To document species composition in the study area and not for comparative purposes, a series of sampling events were conducted between 2012 and 2019, during both dry and rainy seasons. Fishes were collected with conventional fishing gear (i.e. gill-nets, beach seines, and dipnets). Once fishes were captured, they were euthanized with 600 mg L-1 eugenol, fixed with 10% formaldehyde solution and later preserved in 70% ethanol solution. Specimen vouchers are deposited in the ichthyological collections of the Universidad del Tolima (CZUT-IC) and SINCHI institute (CIACOL). The taxonomic list herein, follows the classification adopted in Fricke et al. (2020)FRICKE, R., ESCHMEYER, W.N. & LAAN VAN DER, R. 2020. Eschmeyer’s catalog of fishes: genera, species, references. Calif. Acad. Sci. for orders and families and genera and species are listed alphabetically. Validity of the species identified were confirmed also with Fricke et al. (2020)FRICKE, R., ESCHMEYER, W.N. & LAAN VAN DER, R. 2020. Eschmeyer’s catalog of fishes: genera, species, references. Calif. Acad. Sci.. Usma et al. (2009)USMA, J.S., VALDERRAMA, M., ESCOBAR, M., AJIACO-MARTÍNEZ, R.E., VILLA-NAVARRO, F., CASTRO, F., RAMÍREZ-GIL, H., SANABRIA, A.I., ORTEGA-LARA, A., MALDONADO-OCAMPO, J., ALONSO, J.C. & CIPAMOCHA, C. 2009. Peces dulceacuícolas migratorios en Colombia. In Plan Nacional de las Especies Migratorias. Diagnóstico e identificación de acciones para la conservación y manejo sostenible de las especies migratorias de la biodiversidad de Colombia (L. G. Naranjo & J. D. Amaya Espinel, eds) Dirección de Ecosistemas, Ministerio de Ambiente, Vivienda y Desarrollo Teritorial, WWF Colombia, Bogotá, D.C., p.214. was used to determine species that present relatively long-distance migratory longitudinal movements.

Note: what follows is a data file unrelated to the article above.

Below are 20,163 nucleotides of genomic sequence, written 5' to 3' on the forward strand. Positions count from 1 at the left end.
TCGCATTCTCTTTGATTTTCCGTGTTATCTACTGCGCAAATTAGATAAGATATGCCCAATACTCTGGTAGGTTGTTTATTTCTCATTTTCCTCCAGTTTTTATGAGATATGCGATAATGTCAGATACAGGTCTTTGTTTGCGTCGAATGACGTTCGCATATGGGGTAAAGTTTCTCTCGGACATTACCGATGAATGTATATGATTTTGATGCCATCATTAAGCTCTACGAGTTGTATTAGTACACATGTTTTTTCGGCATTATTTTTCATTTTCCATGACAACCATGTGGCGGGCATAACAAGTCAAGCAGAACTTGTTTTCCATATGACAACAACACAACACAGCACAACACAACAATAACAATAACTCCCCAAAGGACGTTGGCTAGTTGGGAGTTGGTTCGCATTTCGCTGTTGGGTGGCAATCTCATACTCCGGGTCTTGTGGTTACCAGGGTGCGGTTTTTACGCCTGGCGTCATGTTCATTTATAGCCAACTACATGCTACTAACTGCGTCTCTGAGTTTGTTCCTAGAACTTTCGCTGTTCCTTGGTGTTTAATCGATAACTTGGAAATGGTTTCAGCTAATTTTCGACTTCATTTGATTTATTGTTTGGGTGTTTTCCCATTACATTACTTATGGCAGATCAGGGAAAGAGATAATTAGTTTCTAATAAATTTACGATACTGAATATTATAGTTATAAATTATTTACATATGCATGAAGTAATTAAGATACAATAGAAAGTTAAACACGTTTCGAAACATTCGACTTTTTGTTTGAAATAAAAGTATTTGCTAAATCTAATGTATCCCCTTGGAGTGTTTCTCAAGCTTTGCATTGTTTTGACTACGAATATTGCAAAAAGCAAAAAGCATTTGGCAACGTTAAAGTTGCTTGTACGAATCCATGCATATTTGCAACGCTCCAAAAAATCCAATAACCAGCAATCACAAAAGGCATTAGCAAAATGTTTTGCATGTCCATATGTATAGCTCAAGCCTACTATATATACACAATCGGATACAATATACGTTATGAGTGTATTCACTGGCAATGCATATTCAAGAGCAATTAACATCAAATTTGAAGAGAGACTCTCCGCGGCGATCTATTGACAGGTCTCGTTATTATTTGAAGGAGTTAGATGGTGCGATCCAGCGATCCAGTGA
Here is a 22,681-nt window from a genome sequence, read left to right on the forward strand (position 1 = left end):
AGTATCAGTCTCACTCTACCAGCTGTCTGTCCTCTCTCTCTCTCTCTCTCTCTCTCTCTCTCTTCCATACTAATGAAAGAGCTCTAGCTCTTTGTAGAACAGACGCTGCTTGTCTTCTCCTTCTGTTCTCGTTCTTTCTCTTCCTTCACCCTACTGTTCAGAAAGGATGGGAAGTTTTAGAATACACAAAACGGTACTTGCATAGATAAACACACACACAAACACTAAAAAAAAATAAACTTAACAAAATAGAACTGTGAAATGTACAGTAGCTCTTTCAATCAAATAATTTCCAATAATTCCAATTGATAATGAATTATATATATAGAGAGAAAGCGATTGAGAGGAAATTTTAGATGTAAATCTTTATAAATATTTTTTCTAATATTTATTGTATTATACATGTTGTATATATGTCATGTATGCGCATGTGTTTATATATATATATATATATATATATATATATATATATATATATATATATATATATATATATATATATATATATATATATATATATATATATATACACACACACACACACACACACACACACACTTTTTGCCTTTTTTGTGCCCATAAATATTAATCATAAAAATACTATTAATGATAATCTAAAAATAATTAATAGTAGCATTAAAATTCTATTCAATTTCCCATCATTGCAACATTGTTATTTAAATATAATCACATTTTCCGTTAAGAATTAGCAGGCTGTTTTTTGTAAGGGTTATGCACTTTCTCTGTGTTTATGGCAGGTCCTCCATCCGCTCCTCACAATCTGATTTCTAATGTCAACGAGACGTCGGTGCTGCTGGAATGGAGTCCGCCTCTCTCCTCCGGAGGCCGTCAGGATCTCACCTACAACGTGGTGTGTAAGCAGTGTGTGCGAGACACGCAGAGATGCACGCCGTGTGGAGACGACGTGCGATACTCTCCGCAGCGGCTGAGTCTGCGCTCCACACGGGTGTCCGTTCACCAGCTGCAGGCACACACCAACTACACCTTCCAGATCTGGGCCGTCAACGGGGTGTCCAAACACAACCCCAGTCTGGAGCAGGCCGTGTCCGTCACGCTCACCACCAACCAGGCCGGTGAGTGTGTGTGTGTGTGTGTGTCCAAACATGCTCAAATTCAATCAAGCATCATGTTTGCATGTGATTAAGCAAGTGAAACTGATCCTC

Acronyms of fish collection where specimens are deposited are provided for future revisions. Data from CIACOL will be available at the Catalogue of Species of the Colombia Biodiversity Information System (http://www.biodiversidad.co/) Currently, CIACOL data is hosted in the online collection’s catalogue (https://sinchi.org.co/ciacol) and those of CZUT-IC are available at: https://doi.org/10.15472/bhprvq